A single moment can, in fact, change everything.
Sounds like a line from a movie trailer or a cheesy motivational slogan, right? When we are living out a healing season in our life, it usually comes as more of a bit by bit process. It’s a string of “Aha” moments strewn together that creates the whole. But what if I told you that one single moment DID in fact change everything for me?
My therapist, Elaine, and I had spent a few intense sessions digging into why it was so hard for me to hold compassion for myself. Why was I so on the hook for all of the mistakes from the past – mine and everyone else’s? Why should I have ‘known better’? Why was there so much disgust and hostility towards myself? As we would talk, we’d get a little movement here, a little there as far as processing some of my pain. But when asked what I thought about myself amidst the mistakes and the hurts? I literally could not hold any compassion for myself. Zero. It was as if I had put myself on death row, considering myself guilty of every crime in the books. I was ready and willing to sacrifice myself on the alter of humanity. Looking back on this view point now, I can see I was operating from a place of not truly believing Christ’s sacrifice to be enough for me. And I needed to pay.
Elaine suggested we try a specific therapy method that would help me re-process my pain – hopefully leaving me with the emotions, understanding and perspective I needed to move towards health. Amidst her modern method, Elaine invited the Holy Spirit to guide us and meet us in our process. She asked me to close my eyes and sit with all of my past mistakes, hurts and pain. Then she directed me to ask God what He thought of me in regards to all of it.
As I closed my eyes, I saw myself as a small girl, around the age of eight years old. I was small, lanky and blonde, wearing a pale pink dress that hit my legs mid-calf. I was standing in a wide open field, as dry and as flat as one can imagine. I was all alone in the great expanse. Out of no-where, an enormous tidal wave of water swept over me in all it’s furry. It knocked me over and consumed me in an instant. I knew this picture represented me being up against our family struggles, my feeling not good enough, being lonely in my younger years, and the narcissistic/abusive treatment I had experienced.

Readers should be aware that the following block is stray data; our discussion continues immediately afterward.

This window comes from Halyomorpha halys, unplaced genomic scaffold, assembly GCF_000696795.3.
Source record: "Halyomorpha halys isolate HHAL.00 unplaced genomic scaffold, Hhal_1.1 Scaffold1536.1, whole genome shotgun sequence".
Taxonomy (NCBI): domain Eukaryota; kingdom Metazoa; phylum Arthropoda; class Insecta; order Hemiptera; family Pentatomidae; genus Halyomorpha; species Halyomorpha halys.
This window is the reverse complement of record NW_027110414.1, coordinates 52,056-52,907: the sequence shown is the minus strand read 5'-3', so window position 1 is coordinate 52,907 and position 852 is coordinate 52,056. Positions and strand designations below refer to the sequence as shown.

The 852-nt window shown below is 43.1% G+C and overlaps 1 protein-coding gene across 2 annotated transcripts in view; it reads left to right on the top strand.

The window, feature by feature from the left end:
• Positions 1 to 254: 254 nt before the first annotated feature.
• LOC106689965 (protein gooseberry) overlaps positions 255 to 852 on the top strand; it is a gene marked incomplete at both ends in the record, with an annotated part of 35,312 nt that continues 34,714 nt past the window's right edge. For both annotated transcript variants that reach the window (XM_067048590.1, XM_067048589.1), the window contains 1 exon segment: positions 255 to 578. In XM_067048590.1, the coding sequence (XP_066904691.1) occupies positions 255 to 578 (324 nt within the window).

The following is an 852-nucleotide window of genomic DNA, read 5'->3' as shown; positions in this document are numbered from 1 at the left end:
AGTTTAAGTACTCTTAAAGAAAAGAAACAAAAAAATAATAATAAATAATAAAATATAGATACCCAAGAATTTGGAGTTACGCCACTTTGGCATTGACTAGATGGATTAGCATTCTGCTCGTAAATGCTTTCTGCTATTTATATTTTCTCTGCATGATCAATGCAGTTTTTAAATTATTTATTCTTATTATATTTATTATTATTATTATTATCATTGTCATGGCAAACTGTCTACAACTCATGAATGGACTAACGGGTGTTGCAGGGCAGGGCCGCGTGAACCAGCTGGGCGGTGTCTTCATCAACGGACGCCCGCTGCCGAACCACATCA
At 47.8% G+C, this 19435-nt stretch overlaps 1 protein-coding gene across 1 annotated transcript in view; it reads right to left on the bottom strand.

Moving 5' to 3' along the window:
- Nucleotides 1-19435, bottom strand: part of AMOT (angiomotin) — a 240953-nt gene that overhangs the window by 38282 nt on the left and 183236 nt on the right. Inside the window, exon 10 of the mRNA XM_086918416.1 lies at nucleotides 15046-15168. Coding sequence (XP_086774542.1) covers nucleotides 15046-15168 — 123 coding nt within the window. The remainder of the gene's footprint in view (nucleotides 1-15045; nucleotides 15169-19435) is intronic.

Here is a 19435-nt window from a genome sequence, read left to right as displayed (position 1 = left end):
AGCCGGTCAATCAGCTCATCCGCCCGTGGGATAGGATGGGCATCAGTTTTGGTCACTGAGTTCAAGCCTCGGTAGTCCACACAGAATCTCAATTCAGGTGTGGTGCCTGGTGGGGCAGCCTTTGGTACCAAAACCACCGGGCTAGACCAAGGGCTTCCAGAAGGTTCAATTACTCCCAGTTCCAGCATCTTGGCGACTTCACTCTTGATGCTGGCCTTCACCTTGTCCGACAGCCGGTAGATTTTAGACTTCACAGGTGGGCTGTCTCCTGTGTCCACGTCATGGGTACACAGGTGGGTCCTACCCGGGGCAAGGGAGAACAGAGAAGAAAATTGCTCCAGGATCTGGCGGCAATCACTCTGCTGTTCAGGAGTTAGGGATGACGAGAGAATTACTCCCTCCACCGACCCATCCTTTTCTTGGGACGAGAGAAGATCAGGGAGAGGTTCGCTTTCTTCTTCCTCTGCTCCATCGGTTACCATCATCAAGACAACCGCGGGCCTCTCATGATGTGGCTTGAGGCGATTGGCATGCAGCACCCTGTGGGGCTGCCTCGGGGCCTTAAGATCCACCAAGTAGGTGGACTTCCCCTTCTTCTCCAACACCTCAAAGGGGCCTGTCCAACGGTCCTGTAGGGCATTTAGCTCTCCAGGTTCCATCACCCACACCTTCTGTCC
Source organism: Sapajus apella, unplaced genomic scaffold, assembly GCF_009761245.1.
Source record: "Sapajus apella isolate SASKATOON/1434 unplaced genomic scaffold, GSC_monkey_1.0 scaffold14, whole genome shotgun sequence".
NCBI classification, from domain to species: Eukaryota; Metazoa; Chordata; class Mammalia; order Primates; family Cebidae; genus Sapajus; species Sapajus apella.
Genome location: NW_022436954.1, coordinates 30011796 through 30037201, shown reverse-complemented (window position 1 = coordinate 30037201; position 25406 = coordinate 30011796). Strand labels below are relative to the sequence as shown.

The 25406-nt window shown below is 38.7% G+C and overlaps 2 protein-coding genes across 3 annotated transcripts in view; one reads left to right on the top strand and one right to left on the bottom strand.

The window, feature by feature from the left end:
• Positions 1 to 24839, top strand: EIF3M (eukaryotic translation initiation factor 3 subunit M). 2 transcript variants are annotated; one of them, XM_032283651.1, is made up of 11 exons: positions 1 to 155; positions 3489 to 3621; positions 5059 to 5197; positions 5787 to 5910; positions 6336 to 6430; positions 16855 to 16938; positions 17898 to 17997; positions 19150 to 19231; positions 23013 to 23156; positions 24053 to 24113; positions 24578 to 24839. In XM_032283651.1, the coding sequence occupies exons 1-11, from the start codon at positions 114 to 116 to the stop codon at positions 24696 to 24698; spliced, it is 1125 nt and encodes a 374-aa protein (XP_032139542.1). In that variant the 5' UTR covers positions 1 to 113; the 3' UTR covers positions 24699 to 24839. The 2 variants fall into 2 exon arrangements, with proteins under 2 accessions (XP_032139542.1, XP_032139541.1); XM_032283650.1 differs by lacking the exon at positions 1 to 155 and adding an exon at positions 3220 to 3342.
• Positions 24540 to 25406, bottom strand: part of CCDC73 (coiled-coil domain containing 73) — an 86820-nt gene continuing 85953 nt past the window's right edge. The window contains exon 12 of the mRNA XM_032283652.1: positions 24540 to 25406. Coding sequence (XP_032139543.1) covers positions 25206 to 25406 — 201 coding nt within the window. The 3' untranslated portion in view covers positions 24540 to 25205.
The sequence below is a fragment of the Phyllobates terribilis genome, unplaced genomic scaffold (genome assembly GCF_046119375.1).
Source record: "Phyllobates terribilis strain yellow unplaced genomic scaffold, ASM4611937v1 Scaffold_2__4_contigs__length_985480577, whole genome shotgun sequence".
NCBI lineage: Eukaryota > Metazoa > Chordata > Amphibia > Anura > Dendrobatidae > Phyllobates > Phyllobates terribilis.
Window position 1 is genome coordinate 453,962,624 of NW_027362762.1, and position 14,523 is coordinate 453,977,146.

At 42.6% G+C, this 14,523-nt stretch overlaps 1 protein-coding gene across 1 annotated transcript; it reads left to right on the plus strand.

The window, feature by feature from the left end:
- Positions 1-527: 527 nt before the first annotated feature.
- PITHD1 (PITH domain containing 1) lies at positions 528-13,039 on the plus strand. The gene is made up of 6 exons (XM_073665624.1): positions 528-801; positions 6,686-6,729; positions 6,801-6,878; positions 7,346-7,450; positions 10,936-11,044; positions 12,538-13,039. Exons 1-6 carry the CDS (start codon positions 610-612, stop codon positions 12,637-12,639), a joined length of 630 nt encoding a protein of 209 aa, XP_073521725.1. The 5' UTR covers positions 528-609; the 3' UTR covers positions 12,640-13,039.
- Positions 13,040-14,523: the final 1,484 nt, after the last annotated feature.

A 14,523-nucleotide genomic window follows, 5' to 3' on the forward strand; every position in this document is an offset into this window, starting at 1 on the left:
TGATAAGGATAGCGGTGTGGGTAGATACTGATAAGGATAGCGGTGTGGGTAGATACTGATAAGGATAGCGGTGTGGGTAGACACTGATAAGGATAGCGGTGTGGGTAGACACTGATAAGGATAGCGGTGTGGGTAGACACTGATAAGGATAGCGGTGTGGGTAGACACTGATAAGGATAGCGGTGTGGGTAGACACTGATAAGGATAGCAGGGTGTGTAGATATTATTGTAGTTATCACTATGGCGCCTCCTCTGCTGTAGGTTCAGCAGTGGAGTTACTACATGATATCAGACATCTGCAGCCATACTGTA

The next imagery I saw was of Jesus, holding me like a sick child. His eyes were full of tenderness as He looked at me and gently said: It was all just too much for you. He set me down and knelt down to remove the impossibly heavy ball and chain around my ankle, which I hadn’t noticed was there. He stood up and let me touch the scars on His wrists. He said: I know what it is to be wounded… I understand your pain and fear, and I promise to help you heal. You don’t have to carry it any more.
When I opened my eyes, Elaine’s eyes held mine. We sat in silence together, honoring the enormity of the burden that had just been lifted. I whispered into the silent room, “It was all just too much for me.” Tears rolled freely down my cheeks. For nearly ten years I had been weighed down and had beat myself up for all the pain. I had to, because all I could see was God looking at me with eyes of anger and disappointment. But this?
This changed everything.
My God – who I usually experienced looking at me with eyes of judgement, anger and coldness – just met me in my desperate need with eyes of tenderness, understanding and love. He arrived to me, personally, in the midst of my brokenness and released me of the weight I had been bearing for so long.
I had experienced a personal paradigm shift in how I viewed God and how He viewed me.
And. This. Changed. Everything.
If you were to close your eyes and imagine Jesus sitting with you… What would His eyes look like? Do you believe, like me, that He’s looking at you with anger or disappointment? Or maybe you don’t imagine Him looking at you at all, as if He’s forgotten about you? Does this exercise give you any indication of what might need healing in your relationship with Him?